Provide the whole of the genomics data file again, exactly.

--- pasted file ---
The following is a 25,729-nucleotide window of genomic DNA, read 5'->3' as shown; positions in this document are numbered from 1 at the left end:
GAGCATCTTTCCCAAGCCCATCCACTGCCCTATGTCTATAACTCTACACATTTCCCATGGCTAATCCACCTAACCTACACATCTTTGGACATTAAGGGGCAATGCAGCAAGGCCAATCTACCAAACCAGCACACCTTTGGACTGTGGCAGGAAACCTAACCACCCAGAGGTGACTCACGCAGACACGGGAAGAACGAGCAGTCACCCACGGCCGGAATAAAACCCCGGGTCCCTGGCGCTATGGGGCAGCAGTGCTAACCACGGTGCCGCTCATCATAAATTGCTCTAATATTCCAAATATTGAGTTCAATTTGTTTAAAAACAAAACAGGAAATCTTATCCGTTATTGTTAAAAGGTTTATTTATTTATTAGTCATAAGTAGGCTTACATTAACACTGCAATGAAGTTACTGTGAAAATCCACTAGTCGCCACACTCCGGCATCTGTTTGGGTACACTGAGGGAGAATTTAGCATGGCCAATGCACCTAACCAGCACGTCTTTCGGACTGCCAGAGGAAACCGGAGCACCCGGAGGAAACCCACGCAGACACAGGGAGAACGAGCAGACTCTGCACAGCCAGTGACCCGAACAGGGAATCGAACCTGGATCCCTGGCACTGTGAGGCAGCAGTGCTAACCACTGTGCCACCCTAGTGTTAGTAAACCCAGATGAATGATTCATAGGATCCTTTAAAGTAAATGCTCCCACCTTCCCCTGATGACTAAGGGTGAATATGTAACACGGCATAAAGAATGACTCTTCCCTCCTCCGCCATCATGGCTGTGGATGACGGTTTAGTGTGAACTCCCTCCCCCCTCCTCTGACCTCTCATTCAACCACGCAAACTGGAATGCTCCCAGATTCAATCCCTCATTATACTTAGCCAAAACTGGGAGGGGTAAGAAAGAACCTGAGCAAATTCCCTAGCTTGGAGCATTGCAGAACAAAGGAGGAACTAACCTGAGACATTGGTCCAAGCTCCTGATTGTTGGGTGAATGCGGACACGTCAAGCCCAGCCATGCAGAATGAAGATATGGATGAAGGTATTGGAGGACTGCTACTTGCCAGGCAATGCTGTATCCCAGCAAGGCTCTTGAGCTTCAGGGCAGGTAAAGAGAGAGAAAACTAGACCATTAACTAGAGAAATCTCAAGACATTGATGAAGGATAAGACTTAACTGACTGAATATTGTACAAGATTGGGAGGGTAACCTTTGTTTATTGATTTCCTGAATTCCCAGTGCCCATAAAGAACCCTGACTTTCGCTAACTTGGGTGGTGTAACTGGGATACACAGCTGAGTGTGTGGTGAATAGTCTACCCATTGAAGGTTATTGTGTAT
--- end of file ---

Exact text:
The following is a 25,729-nucleotide window of genomic DNA, read 5'->3' as shown; positions in this document are numbered from 1 at the left end:
GAGCATCTTTCCCAAGCCCATCCACTGCCCTATGTCTATAACTCTACACATTTCCCATGGCTAATCCACCTAACCTACACATCTTTGGACATTAAGGGGCAATGCAGCAAGGCCAATCTACCAAACCAGCACACCTTTGGACTGTGGCAGGAAACCTAACCACCCAGAGGTGACTCACGCAGACACGGGAAGAACGAGCAGTCACCCACGGCCGGAATAAAACCCCGGGTCCCTGGCGCTATGGGGCAGCAGTGCTAACCACGGTGCCGCTCATCATAAATTGCTCTAATATTCCAAATATTGAGTTCAATTTGTTTAAAAACAAAACAGGAAATCTTATCCGTTATTGTTAAAAGGTTTATTTATTTATTAGTCATAAGTAGGCTTACATTAACACTGCAATGAAGTTACTGTGAAAATCCACTAGTCGCCACACTCCGGCATCTGTTTGGGTACACTGAGGGAGAATTTAGCATGGCCAATGCACCTAACCAGCACGTCTTTCGGACTGCCAGAGGAAACCGGAGCACCCGGAGGAAACCCACGCAGACACAGGGAGAACGAGCAGACTCTGCACAGCCAGTGACCCGAACAGGGAATCGAACCTGGATCCCTGGCACTGTGAGGCAGCAGTGCTAACCACTGTGCCACCCTAGTGTTAGTAAACCCAGATGAATGATTCATAGGATCCTTTAAAGTAAATGCTCCCACCTTCCCCTGATGACTAAGGGTGAATATGTAACACGGCATAAAGAATGACTCTTCCCTCCTCCGCCATCATGGCTGTGGATGACGGTTTAGTGTGAACTCCCTCCCCCCTCCTCTGACCTCTCATTCAACCACGCAAACTGGAATGCTCCCAGATTCAATCCCTCATTATACTTAGCCAAAACTGGGAGGGGTAAGAAAGAACCTGAGCAAATTCCCTAGCTTGGAGCATTGCAGAACAAAGGAGGAACTAACCTGAGACATTGGTCCAAGCTCCTGATTGTTGGGTGAATGCGGACACGTCAAGCCCAGCCATGCAGAATGAAGATATGGATGAAGGTATTGGAGGACTGCTACTTGCCAGGCAATGCTGTATCCCAGCAAGGCTCTTGAGCTTCAGGGCAGGTAAAGAGAGAGAAAACTAGACCATTAACTAGAGAAATCTCAAGACATTGATGAAGGATAAGACTTAACTGACTGAATATTGTACAAGATTGGGAGGGTAACCTTTGTTTATTGATTTCCTGAATTCCCAGTGCCCATAAAGAACCCTGACTTTCGCTAACTTGGGTGGTGTAACTGGGATACACAGCTGAGTGTGTGGTGAATAGTCTACCCATTGAAGGTTATTGTGTAT